National Immunization Survey-Teen Shows Lagging HPV Vaccination Rates

On July 30, CDC released the results of the National Immunization Survey—Teen module, providing important information about the state of adolescent immunization coverage in the United States. The survey, conducted via phone with additional follow up with providers to confirm individuals’ immunization history, showed that progress has been made in increasing coverage for all three of the recommended adolescent vaccines (HPV, Tdap, and MCV4); however, HPV coverage remains well below targets, particularly for males.

HPV vaccination prevents the leading causes of cervical, oropharyngeal, anal, vulvar, vaginal, and penile cancer as well as some types of genital warts and is routinely recommended for both males and females ages 11-12 years old. Given the low levels of coverage and the high effectiveness of the vaccine, CDC, as well as other leading public health and medical organizations including the President’s Cancer Panel, have progressively focused attention and resources on increasing HPV vaccination coverage.

The results of the National Immunization Survey—Teen module described in the July 31 Morbidity and Mortality Weekly Report also highlighted several states and local areas with large increases in HPV rates. Strategies identified for immunization programs to improve HPV vaccination coverage include:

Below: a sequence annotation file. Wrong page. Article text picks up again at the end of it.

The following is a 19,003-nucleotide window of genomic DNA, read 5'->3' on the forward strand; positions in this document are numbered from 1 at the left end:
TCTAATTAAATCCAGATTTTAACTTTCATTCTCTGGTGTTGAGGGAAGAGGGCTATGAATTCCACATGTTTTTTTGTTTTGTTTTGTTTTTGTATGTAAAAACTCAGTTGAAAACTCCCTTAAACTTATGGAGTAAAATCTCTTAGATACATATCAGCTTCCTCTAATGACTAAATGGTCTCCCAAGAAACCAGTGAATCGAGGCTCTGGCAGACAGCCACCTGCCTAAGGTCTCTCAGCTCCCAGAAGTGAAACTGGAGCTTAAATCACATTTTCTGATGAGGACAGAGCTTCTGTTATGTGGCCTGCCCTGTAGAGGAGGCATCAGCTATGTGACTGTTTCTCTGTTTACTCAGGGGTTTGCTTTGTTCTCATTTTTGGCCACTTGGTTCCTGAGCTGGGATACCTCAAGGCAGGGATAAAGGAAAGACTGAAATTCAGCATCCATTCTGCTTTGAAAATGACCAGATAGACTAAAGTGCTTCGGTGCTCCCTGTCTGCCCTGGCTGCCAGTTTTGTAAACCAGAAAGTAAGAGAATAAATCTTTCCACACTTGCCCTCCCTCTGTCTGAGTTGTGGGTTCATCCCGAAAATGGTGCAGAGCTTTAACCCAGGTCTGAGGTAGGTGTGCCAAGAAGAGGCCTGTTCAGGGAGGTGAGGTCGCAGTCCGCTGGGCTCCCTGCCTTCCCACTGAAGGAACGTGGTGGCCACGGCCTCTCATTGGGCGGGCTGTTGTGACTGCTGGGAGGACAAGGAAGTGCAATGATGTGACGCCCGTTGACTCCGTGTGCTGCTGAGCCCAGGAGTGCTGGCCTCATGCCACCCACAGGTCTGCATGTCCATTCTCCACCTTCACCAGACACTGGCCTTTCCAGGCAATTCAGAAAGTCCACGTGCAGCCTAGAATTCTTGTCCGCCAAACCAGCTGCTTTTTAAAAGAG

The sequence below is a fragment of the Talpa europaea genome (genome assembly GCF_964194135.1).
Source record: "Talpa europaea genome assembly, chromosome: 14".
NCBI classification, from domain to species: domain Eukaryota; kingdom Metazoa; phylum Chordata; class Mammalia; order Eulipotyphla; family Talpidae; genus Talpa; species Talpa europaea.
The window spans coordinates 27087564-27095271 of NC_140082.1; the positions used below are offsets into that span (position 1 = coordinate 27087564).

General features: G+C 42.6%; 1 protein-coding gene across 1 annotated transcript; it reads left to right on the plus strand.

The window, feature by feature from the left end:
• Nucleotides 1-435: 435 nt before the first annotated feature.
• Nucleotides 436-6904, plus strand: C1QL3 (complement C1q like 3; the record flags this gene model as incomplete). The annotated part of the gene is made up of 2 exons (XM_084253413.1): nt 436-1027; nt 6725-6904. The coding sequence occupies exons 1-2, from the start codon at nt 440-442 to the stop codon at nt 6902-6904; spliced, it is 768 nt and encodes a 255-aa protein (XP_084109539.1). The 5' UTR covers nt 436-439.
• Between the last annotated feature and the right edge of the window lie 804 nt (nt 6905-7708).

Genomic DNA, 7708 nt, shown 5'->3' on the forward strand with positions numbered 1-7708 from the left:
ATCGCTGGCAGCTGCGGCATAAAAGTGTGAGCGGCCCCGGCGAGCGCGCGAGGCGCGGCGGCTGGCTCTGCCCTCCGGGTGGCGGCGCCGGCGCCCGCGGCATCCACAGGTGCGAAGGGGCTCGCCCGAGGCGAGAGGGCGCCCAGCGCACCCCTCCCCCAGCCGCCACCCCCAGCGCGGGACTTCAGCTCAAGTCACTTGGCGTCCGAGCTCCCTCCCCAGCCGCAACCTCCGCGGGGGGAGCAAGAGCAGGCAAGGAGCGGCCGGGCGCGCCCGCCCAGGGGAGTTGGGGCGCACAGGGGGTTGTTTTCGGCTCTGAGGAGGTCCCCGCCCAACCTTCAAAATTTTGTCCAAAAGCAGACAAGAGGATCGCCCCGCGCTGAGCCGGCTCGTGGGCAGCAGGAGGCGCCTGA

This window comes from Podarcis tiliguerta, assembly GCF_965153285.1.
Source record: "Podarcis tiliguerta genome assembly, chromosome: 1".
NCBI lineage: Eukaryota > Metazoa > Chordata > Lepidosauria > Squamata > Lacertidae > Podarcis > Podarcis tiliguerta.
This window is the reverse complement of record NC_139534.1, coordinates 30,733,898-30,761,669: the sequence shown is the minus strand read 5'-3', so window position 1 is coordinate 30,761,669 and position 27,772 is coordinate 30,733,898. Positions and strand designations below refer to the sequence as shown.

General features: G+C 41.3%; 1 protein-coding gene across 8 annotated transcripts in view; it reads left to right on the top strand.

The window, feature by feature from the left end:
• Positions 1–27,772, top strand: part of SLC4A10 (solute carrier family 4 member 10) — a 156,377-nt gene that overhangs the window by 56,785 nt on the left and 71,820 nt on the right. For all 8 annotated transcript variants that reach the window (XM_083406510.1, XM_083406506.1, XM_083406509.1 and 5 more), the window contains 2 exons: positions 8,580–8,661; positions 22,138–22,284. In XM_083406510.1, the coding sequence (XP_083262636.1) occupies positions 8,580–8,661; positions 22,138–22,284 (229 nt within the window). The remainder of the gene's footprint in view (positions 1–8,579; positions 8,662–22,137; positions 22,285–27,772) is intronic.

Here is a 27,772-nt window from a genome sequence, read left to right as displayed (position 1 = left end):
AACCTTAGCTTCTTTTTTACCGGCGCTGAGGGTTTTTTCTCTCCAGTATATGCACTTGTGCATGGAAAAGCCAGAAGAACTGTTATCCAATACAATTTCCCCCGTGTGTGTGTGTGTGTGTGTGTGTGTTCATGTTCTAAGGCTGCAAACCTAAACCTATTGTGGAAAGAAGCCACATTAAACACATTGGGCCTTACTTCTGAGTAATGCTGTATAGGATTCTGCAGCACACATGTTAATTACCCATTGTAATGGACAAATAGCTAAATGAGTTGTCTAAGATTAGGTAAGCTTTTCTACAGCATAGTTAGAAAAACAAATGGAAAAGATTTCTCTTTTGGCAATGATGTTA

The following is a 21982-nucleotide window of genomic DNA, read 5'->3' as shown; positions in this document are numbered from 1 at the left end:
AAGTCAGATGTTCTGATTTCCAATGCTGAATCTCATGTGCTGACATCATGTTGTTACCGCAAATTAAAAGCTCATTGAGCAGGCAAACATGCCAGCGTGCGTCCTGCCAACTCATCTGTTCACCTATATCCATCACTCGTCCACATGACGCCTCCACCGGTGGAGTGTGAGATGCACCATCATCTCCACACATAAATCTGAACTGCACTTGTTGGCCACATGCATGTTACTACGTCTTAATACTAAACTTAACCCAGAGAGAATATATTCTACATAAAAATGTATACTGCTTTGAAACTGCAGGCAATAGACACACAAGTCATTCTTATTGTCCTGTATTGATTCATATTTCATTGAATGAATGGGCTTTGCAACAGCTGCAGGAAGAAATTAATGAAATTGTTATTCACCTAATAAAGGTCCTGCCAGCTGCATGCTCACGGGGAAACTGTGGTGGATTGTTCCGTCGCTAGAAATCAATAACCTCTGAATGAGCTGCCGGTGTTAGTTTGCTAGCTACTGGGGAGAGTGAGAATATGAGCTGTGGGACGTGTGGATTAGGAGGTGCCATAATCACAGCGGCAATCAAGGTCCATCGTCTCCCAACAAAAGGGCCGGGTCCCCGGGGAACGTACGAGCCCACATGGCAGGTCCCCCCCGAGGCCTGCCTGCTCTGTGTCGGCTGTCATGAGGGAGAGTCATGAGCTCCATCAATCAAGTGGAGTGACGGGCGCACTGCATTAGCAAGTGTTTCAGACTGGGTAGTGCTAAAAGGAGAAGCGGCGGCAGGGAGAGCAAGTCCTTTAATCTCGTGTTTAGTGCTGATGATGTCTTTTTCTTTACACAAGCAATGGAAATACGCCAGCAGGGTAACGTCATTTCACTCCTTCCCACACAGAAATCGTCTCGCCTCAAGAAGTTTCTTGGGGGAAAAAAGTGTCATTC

• Incorporating HPV vaccination into cancer control plans;
  • Joint initiatives with cancer prevention and immunization stakeholders;
  • Public communications campaigns;
  • Immunization information system-based reminder/recall;
  • Assessment and feedback activities;
  • Practice-focused strategies to educate staff and provide input on how to improve HPV vaccination within the practice; and
  • Using all opportunities to educate clinicians and parents about the importance of on-time HPV vaccination.

These strategies were determined to significantly contribute to the increases in HPV vaccination coverage in six jurisdictions that demonstrated improvement in both first dose and series completion among females.

According to NACCHO’s National Profile of Local Health Departments 2013 survey, 90% of local health departments provide adult and childhood immunizations. While local health departments can be important providers of immunizations in many communities, patients should seek care at their primary care providers’ office first and then look to complimentary locations such as schools and pharmacies. However, there are many ways that local health departments can help increase local HPV vaccination rates, including the following:

  • Assess adolescent vaccination coverage in the community and within provider offices and give feedback to providers on how they can help increase vaccination rates.
  • Share information with medical providers about the importance of recommending the HPV vaccine routinely with the same emphasis as other adolescent vaccines per CDC’s recommendations.
  • Identify potential opportunities for collaboration with state cancer and immunization programs.
  • Develop or support policies that encourage routine and timely immunization for all members of the community; see NACCHO’s “Increasing HPV Vaccination Rates in Males and Females” policy statement for more information.
  • Communicate with the public about the importance of vaccinating their children according to the recommended schedule.
  • Learn from the ongoing work of NACCHO’s HPV Vaccination Project and the local health departments funded through this project.
  • Check out the many HPV resources available in NACCHO’s Guide to HPV Resources for Local Health Departments.

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